Many studies have suggested that SES-related inequalities are found in the distribution of risk factors. A health and nutrition examination survey in the USA reported that cardiovascular disease risks such as smoking, lack of exercise, hypertension, and diabetes were most strongly accumulated in the lower-income class, regardless of race and sex [5]. However, for some risk factors the SES-related inequality has not been clear; for example, for the SES distribution of the serum cholesterol level, the results were heterogeneous [2].

3 SES-Based Inequality in Cerebrovascular Disease in Japan

Fukuda et al. [6] evaluated the SES at the local community level by five phases using the college-going rate and income per person at the local community level in Japan and ecologically estimated the ratio of the mortality from cerebral hemorrhage and from cerebral infarction. As a result, the mortality from cerebral hemorrhage in the local community with the lowest SES was 1.29 times (between 1973 and 1977) and 1.21 times (between 1993 and 1998) higher than the local community with the highest SES. Similarly, the mortality from cerebral infarction was 1.16 times and 1.19 times higher, respectively [6]. Fujino et al. [7, 8] analyzed 110,000 data from a JACC Study and examined the association between educational background and leading causes of death. In the group with 15 years or less of education history, risk of death caused by cerebrovascular diseases after having adjusted for age was 1.23 times (men) and 1.44 times (women) higher than the group with 18 years or more of education history. After having adjusted for smoking, drinking, working situation, and job type, this relative risk was slightly decreased (decreased to 1.21 and 1.38 for men and women, respectively) [7, 8].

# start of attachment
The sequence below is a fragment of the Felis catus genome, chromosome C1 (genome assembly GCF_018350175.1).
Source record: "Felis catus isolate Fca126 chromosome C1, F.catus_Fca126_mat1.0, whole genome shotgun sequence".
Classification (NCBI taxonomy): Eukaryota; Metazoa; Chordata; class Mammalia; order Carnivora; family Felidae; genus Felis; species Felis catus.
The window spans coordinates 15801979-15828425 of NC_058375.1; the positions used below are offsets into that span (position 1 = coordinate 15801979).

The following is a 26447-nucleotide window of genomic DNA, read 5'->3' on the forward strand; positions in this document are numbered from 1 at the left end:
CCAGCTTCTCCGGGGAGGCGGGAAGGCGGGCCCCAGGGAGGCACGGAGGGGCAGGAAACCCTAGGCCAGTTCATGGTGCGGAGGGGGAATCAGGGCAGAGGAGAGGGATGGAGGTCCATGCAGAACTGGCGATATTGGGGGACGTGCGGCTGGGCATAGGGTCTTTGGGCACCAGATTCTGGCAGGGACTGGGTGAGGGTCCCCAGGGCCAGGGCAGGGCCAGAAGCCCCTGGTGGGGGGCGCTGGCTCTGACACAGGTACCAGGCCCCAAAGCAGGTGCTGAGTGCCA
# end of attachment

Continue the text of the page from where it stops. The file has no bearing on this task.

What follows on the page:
4 SES-Related Inequalities of Cerebrovascular Disease Risk Factors in Japan

In an analysis of the individual data obtained from the Comprehensive Survey of Living Conditions 2001, the population with lower SES tended to show many risk behaviors [9]. The income was divided into quintiles and the percentage of smokers was estimated according to group. Regardless of age, occupation, and area of residence, the smoking odds in the lowest income group were significantly 1.29 times higher than the highest income group. Furthermore, most of the behaviors that become the main cardiovascular disease risks were associated with income level: no exercise habit (odds ratio, 1.42), undesirable dietary habits (1.28), holding psychological stress (1.15), no experience of medical examination (3.14). Notably, there was no significant association with drinking.